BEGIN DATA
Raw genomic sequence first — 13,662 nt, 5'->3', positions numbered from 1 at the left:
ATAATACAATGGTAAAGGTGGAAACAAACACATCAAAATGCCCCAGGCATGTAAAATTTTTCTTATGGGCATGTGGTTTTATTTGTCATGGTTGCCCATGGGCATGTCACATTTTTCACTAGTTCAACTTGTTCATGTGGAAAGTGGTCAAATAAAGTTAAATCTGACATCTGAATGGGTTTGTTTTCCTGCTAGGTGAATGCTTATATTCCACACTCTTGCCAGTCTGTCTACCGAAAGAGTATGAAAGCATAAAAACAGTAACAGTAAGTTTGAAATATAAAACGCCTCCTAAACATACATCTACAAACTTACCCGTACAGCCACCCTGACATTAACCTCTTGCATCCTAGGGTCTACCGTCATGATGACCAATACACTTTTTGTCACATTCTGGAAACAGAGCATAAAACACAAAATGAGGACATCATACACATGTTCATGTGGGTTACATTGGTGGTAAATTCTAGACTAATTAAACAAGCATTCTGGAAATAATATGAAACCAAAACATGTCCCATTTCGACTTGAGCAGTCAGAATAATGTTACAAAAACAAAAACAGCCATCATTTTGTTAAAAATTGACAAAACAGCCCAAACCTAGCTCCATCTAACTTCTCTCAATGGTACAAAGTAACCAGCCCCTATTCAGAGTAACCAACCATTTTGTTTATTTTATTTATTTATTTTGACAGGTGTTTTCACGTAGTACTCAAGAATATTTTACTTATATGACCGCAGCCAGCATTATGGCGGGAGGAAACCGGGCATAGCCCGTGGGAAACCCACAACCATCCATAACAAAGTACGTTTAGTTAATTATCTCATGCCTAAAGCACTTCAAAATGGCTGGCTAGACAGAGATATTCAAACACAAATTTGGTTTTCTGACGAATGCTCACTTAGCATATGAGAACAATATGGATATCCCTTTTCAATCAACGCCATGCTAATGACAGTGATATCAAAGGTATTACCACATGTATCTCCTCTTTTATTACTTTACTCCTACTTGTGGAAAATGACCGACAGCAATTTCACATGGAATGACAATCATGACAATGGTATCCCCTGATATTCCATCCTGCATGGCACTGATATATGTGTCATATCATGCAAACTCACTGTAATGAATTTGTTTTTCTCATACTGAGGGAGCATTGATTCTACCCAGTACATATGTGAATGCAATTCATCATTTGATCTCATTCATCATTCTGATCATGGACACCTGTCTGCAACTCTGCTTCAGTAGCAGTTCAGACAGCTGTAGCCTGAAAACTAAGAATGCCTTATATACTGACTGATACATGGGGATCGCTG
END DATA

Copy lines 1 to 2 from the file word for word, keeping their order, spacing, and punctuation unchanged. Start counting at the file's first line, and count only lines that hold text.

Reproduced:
Raw genomic sequence first — 13,662 nt, 5'->3', positions numbered from 1 at the left:
ATAATACAATGGTAAAGGTGGAAACAAACACATCAAAATGCCCCAGGCATGTAAAATTTTTCTTATGGGCATGTGGTTTTATTTGTCATGGTTGCCCATGGGCATGTCACATTTTTCACTAGTTCAACTTGTTCATGTGGAAAGTGGTCAAATAAAGTTAAATCTGACATCTGAATGGGTTTGTTTTCCTGCTAGGTGAATGCTTATATTCCACACTCTTGCCAGTCTGTCTACCGAAAGAGTATGAAAGCATAAAAACAGTAACAGTAAGTTTGAAATATAAAACGCCTCCTAAACATACATCTACAAACTTACCCGTACAGCCACCCTGACATTAACCTCTTGCATCCTAGGGTCTACCGTCATGATGACCAATACACTTTTTGTCACATTCTGGAAACAGAGCATAAAACACAAAATGAGGACATCATACACATGTTCATGTGGGTTACATTGGTGGTAAATTCTAGACTAATTAAACAAGCATTCTGGAAATAATATGAAACCAAAACATGTCCCATTTCGACTTGAGCAGTCAGAATAATGTTACAAAAACAAAAACAGCCATCATTTTGTTAAAAATTGACAAAACAGCCCAAACCTAGCTCCATCTAACTTCTCTCAATGGTACAAAGTAACCAGCCCCTATTCAGAGTAACCAACCATTTTGTTTATTTTATTTATTTATTTTGACAGGTGTTTTCACGTAGTACTCAAGAATATTTTACTTATATGACCGCAGCCAGCATTATGGCGGGAGGAAACCGGGCATAGCCCGTGGGAAACCCACAACCATCCATAACAAAGTACGTTTAGTTAATTATCTCATGCCTAAAGCACTTCAAAATGGCTGGCTAGACAGAGATATTCAAACACAAATTTGGTTTTCTGACGAATGCTCACTTAGCATATGAGAACAATATGGATATCCCTTTTCAATCAACGCCATGCTAATGACAGTGATATCAAAGGTATTACCACATGTATCTCCTCTTTTATTACTTTACTCCTACTTGTGGAAAATGACCGACAGCAATTTCACATGGAATGACAATCATGACAATGGTATCCCCTGATATTCCATCCTGCATGGCACTGATATATGTGTCATATCATGCAAACTCACTGTAATGAATTTGTTTTTCTCATACTGAGGGAGCATTGATTCTACCCAGTACATATGTGAATGCAATTCATCATTTGATCTCATTCATCATTCTGATCATGGACACCTGTCTGCAACTCTGCTTCAGTAGCAGTTCAGACAGCTGTAGCCTGAAAACTAAGAATGCCTTATATACTGACTGATACATGGGGATCGCTG